They must of driven me at least five miles to get to the road I needed to be on. Then they pulled off to the side and waved me on. We waved our thanks and followed the directions that led us straight to the house.

I'm forced to admit I can't navigate the back roads of West Virginia, even with a map. In case you are wondering, we followed the directions home, making a huge U and enjoying every minute of it.


  1. Honey, NOBODY can. That RR code? It doesn't make sense to the postal workers either. I've lived here all my life and still can't do it. I thought I'd never get out Hurricane Creek yesterday and like you, I wondered if I'd taken a wrong turn and surely I was in Lincoln Co. by now! I did manage to stay on the right road but only by luck I assure you. Chris gripes and complains about WV roads all the time and he drives them for a living! He says it'll drive a person to cuss when he stops to ask if they know where so and so road is and they say something like "well,, you know where that Johnson boy shot that bear?" and he's like "no, I know nothing of your local folk lore, just tell me the REAL NAMES OF THE ROADS!"
    Every road around here has 4 different names. The frustrating thing is that the people who LIVE ON THE ROAD refuse to use the real name. They claim they don't know it, but they do. It's the WV way, stubborness. One of these days Chris is going to have to tell you some of this Tales From the Road. Really funny.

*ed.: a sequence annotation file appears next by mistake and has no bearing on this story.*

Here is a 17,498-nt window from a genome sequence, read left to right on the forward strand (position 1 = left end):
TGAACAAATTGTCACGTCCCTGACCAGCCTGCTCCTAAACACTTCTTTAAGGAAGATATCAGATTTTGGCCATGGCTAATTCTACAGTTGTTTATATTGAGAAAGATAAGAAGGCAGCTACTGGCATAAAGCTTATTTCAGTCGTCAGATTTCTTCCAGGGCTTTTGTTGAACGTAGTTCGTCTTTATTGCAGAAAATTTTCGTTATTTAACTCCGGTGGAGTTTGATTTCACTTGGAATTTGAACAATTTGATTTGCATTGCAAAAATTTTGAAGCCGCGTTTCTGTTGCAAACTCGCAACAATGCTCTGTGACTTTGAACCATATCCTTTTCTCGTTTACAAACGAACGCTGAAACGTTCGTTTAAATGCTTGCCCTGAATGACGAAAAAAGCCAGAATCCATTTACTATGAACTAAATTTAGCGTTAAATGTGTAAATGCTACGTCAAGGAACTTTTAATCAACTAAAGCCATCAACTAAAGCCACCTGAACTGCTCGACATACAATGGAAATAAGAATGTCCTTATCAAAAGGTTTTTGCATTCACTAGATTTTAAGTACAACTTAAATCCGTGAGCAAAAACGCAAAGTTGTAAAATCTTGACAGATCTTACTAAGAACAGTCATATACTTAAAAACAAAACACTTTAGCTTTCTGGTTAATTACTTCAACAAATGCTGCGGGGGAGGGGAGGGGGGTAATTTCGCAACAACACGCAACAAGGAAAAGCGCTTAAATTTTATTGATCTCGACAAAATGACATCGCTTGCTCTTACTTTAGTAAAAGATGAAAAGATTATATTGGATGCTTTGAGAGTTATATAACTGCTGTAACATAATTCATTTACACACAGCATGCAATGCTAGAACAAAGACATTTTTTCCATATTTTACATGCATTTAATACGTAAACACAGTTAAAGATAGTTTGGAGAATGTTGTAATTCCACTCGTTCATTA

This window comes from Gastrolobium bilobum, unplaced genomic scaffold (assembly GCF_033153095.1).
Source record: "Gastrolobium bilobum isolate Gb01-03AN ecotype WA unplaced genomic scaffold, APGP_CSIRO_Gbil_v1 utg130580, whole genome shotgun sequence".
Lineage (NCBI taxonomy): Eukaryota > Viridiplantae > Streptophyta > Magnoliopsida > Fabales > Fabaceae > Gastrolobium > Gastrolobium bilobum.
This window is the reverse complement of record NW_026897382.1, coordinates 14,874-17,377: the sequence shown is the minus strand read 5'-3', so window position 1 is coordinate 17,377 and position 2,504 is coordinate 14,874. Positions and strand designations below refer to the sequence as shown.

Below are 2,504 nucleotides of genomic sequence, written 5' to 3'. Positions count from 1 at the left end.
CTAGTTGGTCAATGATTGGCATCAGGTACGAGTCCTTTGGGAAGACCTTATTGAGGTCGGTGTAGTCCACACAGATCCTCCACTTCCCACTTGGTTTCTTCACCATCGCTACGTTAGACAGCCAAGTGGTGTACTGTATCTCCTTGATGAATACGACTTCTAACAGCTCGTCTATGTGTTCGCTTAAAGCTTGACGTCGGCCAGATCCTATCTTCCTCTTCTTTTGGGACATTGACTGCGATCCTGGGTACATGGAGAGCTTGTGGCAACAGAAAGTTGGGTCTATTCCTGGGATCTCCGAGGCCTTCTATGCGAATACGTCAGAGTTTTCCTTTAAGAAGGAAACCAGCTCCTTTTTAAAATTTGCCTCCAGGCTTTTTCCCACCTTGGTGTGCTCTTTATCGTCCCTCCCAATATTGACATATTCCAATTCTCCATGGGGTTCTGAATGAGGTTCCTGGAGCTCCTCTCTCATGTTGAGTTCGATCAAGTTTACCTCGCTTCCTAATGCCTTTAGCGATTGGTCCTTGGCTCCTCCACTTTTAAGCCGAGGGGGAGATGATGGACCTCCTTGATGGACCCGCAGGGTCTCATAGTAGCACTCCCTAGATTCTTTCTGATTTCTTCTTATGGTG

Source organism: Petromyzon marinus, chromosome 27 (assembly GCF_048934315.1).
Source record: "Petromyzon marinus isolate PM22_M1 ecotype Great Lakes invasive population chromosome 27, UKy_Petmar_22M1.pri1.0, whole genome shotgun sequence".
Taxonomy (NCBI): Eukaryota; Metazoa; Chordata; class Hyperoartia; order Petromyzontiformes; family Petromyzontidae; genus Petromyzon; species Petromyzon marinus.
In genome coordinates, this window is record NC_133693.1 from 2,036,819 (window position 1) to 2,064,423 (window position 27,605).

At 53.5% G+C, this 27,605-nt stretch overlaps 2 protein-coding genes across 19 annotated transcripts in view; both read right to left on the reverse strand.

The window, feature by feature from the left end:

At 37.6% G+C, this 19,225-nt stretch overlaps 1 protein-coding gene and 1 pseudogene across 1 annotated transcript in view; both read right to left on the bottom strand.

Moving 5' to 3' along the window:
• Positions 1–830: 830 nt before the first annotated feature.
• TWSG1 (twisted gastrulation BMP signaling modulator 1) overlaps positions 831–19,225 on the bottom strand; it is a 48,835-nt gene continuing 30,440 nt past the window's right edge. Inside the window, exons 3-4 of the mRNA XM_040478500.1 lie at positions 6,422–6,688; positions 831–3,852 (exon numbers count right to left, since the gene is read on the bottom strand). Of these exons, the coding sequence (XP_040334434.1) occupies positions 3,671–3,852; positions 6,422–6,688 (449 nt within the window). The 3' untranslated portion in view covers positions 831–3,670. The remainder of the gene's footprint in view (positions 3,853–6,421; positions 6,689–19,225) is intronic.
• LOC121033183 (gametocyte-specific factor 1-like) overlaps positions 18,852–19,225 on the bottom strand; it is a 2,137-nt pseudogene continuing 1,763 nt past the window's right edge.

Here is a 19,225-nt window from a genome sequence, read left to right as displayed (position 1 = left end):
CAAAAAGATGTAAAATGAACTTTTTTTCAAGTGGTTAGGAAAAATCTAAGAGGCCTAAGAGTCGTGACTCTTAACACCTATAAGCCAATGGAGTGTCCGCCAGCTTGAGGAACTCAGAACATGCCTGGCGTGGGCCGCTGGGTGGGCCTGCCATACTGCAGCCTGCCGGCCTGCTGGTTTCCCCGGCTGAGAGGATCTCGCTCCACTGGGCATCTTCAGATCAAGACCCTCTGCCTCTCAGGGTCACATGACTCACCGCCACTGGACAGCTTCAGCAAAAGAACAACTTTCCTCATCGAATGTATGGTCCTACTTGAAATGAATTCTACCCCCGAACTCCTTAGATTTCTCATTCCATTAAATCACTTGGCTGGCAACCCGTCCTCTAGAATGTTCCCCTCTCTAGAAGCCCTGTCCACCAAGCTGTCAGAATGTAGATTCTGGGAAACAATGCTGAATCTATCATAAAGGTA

2. ROFLMBO! I'm sorry but that is so funny. I had to call Pam for some clarification yesterday but at least I was on the right road
    (with one tiny bar on my phone). :D

  3. Well there is some comfort in knowing that it isn't just me! :)

    I didn't mention in the story either that I was almost out of gas. I was sweating it, but we were ok.

    My mom works in the call center for AEP and boy does she have some stories to along the lines of what Crystal mentioned. She will ask people for their physical address and they have no clue. They only know the RR code they use for mail!

    I could not be a delivery driver here. I'd go insane!

  4. We lived through that a couple of weeks ago. You forgot to mention the roads that don't have names and the towns that don't have addresses for the houses. We asked some of Ernie's family for directions and they ended up reminiscing over how long it had been since they had been there. LOL! We stuck with the way we knew, too!